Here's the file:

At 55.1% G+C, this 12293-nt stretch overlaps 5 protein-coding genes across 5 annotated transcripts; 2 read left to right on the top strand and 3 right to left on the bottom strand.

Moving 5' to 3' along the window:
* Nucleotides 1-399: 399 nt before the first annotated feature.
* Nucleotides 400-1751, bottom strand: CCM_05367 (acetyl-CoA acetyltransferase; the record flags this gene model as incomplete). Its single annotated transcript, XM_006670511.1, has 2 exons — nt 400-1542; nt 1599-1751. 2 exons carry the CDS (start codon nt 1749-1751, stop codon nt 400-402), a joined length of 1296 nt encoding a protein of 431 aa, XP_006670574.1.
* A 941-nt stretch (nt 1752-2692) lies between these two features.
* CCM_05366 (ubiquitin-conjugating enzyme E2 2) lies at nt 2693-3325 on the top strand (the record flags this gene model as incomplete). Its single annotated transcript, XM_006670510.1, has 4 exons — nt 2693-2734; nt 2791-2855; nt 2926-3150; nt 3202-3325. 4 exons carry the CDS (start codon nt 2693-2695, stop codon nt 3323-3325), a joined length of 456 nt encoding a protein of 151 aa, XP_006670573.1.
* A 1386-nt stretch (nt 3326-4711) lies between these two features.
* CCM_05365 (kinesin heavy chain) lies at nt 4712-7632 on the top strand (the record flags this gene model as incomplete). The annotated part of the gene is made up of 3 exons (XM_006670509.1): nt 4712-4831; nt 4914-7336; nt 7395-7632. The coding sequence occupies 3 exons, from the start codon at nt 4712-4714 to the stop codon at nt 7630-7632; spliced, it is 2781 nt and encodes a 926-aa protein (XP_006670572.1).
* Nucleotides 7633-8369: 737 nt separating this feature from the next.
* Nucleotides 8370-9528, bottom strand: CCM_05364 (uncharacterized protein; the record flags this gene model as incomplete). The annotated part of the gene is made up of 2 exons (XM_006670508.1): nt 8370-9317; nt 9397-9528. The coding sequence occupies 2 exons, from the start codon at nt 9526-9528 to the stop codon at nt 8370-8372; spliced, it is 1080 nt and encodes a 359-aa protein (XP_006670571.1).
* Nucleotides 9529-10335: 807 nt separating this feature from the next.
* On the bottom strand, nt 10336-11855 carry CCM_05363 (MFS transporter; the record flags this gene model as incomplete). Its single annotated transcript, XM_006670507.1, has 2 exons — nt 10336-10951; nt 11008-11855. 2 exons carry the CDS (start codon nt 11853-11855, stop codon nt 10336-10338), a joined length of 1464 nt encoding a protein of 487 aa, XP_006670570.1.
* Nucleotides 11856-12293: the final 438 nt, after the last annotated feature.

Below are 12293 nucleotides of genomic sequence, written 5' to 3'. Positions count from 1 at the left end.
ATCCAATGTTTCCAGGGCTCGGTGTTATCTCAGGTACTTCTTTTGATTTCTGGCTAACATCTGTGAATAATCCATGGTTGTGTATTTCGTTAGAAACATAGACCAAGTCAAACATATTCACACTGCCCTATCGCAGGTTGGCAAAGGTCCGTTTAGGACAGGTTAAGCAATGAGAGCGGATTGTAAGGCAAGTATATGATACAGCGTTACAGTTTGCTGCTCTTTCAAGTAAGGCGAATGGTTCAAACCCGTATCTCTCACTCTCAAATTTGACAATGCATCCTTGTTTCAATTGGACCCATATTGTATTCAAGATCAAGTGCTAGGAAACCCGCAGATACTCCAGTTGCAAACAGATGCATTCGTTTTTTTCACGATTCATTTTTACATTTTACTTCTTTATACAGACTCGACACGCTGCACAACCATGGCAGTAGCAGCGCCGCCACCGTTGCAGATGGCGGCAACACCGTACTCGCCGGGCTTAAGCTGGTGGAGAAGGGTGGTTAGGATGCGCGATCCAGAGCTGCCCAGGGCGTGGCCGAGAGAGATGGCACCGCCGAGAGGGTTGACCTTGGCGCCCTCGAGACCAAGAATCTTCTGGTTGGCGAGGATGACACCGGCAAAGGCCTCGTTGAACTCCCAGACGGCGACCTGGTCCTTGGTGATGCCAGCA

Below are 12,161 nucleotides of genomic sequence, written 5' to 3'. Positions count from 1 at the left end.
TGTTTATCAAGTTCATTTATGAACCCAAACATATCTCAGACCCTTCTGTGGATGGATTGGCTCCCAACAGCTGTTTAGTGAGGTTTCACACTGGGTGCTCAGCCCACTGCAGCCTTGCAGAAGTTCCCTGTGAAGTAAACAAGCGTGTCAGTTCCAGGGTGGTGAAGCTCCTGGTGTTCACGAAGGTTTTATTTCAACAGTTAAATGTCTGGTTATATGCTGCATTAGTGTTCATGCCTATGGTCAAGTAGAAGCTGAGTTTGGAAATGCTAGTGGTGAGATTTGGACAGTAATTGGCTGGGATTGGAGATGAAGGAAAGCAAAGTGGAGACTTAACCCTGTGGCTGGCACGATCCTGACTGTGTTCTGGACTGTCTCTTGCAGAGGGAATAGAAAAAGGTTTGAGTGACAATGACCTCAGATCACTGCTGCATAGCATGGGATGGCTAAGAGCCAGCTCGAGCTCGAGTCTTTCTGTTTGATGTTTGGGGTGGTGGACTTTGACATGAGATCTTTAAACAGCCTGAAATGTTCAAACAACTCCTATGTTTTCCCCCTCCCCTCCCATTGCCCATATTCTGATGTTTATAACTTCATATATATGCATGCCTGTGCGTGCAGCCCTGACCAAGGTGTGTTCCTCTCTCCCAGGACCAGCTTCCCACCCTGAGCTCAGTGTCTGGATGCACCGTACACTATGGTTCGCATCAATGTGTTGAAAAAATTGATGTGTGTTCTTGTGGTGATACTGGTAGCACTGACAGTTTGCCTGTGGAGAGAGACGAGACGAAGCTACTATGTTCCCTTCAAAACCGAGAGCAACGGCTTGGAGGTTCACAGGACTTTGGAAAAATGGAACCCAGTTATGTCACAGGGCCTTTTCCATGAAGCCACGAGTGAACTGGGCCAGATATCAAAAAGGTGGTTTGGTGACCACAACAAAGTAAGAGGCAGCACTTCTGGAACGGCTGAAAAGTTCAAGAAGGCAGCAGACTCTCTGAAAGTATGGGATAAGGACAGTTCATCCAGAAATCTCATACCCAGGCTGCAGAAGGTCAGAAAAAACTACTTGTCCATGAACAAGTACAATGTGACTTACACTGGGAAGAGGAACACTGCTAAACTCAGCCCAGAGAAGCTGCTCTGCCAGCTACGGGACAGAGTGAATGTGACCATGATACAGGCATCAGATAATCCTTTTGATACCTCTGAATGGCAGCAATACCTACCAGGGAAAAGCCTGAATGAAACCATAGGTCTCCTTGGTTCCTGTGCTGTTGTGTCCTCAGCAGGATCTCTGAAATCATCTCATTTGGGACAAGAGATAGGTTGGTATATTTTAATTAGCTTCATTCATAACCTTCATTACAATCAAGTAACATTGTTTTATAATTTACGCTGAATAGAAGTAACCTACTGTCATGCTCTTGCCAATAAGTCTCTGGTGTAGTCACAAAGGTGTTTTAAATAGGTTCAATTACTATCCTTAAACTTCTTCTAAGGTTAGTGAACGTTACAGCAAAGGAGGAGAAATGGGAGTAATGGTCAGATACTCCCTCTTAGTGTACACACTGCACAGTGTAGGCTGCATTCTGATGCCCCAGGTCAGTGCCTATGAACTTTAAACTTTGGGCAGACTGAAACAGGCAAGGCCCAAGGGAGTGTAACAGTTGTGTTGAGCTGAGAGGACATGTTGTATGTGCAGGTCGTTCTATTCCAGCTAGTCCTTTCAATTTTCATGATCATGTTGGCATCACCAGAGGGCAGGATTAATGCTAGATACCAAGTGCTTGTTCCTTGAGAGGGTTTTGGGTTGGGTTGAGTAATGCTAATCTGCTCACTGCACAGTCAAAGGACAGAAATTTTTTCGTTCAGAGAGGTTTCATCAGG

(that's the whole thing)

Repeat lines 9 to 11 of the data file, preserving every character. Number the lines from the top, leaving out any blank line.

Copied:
* Nucleotides 7633-8369: 737 nt separating this feature from the next.
* Nucleotides 8370-9528, bottom strand: CCM_05364 (uncharacterized protein; the record flags this gene model as incomplete). The annotated part of the gene is made up of 2 exons (XM_006670508.1): nt 8370-9317; nt 9397-9528. The coding sequence occupies 2 exons, from the start codon at nt 9526-9528 to the stop codon at nt 8370-8372; spliced, it is 1080 nt and encodes a 359-aa protein (XP_006670571.1).
* Nucleotides 9529-10335: 807 nt separating this feature from the next.